Freshmen college students are commonly referred to as fish. But because they’ve been uprooted and thrust into a new environment, a first year student can feel more like a fish out of water. But don’t just lay there flop around! Here are three tips that will help you adapt to your new environment and set a solid foundation for a successful first year in college.
Take orientation seriously
There’s a reason most colleges have made new student orientation mandatory. Studies show that retention and graduation rates of student who attend orientation are significantly higher than those who do not. When some students hear the word orientation they imagine a long boring event with a lot of dry information that they won’t remember. Well, times have changed! The good news is most colleges have found ways to make orientation fun, interactive, and engaging. It would be an understatement to say that the information you’ll receive at orientation is valuable. The information you’ll receive can literally make or break your college career. Hence the higher graduation rates. So attend orientation with open ears and an open mind.
Be smart with your money
Just because you are a college student doesn’t mean have to be broke. Now is the time to learn how to manage your money the smart way. Develop a habit of being frugal. Increase your financial literacy. Start a savings account and put a little in every month. If you are receiving financial aid please understand that your financial aid refund is not your cue to go on a shopping spree! I’ve seen so many students take their financial aid refund and blow through it quickly. Many times they waste money on things that aren’t essential to their survival or success as a college student. Then a couple of weeks later they are dead broke trying to figure out where they can find more money. Don’t let this be you! Make a list of needs and wants. Obvious needs are the things like your textbooks, school supplies, food, and shelter. create a budget for the semester and do your best to make your money stretch. Trust me, you’ll be glad you did.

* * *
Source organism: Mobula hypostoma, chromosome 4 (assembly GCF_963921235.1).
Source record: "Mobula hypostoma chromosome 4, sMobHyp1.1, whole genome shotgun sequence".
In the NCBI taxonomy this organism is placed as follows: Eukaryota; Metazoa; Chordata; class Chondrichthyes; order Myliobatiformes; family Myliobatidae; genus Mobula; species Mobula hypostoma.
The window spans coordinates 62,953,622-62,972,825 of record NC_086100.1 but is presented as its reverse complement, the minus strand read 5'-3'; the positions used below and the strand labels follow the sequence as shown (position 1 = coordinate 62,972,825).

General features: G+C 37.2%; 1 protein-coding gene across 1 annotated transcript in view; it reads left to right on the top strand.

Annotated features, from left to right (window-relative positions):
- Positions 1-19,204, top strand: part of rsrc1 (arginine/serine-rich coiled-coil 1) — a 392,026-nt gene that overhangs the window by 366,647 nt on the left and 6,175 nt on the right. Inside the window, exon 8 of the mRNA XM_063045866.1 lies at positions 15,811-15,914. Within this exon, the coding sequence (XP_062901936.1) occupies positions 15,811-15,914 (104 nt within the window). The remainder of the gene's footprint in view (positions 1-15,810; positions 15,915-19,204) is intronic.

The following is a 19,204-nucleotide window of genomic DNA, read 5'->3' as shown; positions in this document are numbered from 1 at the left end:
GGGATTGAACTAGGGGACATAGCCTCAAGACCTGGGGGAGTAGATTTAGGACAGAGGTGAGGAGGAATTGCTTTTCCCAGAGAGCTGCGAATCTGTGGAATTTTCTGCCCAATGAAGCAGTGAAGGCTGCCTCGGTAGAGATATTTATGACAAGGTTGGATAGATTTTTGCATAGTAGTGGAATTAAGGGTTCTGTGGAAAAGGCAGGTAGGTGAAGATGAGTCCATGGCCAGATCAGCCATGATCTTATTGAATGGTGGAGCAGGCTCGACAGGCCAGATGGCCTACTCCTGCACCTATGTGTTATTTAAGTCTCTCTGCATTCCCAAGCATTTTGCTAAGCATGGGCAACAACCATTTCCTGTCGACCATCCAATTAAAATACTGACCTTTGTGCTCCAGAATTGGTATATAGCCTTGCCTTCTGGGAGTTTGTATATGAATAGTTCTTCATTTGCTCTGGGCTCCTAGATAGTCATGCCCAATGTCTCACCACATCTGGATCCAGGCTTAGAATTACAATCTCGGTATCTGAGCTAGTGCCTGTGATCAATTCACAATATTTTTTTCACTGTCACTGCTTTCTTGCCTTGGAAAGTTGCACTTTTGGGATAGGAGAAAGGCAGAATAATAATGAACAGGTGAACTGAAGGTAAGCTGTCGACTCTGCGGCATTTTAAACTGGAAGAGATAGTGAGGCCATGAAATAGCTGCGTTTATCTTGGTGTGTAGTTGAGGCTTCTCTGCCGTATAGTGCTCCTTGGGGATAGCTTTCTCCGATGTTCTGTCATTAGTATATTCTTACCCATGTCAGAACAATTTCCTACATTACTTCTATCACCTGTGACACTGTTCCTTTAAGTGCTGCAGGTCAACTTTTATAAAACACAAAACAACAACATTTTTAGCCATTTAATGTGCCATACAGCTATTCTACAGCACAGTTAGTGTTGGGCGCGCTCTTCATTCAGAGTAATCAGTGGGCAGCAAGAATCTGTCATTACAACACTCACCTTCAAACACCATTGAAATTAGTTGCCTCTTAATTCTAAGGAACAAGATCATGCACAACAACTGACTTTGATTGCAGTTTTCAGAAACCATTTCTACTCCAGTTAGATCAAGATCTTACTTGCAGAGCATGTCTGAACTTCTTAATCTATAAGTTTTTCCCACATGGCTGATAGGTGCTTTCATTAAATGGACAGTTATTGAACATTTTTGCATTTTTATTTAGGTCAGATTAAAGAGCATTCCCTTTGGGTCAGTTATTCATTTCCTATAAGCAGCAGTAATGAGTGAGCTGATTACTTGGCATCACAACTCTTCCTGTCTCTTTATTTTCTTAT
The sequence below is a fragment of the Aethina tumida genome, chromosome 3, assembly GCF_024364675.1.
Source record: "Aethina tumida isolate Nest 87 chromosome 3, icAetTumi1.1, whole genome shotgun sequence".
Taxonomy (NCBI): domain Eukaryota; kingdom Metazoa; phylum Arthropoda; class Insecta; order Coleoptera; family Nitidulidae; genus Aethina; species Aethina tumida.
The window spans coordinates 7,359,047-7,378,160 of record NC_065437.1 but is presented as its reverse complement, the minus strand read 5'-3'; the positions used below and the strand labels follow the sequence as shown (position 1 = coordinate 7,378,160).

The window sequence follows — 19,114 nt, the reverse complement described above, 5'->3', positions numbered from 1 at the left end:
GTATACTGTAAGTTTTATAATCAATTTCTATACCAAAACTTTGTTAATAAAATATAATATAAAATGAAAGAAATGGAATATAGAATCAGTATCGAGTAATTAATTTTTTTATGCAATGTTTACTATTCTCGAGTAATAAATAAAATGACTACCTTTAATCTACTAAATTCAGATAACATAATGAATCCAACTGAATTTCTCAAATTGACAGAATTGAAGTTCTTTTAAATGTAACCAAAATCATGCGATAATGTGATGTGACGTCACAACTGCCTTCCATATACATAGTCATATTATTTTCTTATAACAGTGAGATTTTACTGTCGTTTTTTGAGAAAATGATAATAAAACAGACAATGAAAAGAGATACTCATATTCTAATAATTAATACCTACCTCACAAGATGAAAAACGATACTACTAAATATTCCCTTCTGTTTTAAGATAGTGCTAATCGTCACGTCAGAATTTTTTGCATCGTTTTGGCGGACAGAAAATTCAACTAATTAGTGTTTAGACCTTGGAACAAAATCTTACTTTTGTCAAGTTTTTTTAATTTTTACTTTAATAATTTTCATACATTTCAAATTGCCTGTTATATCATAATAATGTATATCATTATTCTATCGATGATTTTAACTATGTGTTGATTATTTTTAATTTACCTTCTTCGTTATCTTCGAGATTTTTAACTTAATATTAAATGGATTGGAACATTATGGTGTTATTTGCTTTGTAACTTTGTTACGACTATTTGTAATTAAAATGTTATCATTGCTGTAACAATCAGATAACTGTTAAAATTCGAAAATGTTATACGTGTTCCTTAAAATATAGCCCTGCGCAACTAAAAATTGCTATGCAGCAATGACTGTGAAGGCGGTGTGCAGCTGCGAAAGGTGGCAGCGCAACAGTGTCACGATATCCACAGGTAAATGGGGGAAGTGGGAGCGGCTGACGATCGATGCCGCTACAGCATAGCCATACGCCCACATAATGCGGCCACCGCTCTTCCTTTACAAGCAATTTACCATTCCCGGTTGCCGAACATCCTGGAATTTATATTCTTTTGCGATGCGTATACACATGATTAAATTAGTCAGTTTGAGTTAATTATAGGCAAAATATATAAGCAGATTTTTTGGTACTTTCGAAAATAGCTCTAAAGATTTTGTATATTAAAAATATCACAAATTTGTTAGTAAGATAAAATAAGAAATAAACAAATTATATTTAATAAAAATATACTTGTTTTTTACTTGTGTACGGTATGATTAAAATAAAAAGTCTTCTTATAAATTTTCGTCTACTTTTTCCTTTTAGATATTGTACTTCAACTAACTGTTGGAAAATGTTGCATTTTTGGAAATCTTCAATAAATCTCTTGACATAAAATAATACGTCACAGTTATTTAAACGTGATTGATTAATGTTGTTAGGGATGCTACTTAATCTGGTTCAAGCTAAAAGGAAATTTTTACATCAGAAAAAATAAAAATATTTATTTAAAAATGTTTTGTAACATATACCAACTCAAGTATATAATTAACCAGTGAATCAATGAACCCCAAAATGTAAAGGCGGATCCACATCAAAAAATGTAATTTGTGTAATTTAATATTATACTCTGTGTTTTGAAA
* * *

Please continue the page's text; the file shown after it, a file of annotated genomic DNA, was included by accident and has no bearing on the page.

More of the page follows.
Connect with the right people
The key phrase here is to connect with “the RIGHT people.” Unfortunately you will be presented with plenty of opportunities to connect with “the WRONG people.” But you want to make connections that will help you and not hurt you. Here are a few suggestions of people you can begin to connect with that will have a positive impact on your college career. Get to know the staff and student leaders in the Student Life or Student Activities office. Begin building a strong relationship with your counselors and advisors. Learn about student organizations on campus and get involved with one that peaks your interest. Form study groups with your classmates. These are the types relationships that will make your life much easier and your time in college more enjoyable. So don’t be afraid to get out there and network!
You may be a freshman but you’re not really a fish out of water. You’re just a fish that’s been placed into a bigger pond. Just keep swimming and soon your new environment will begin to feel like home.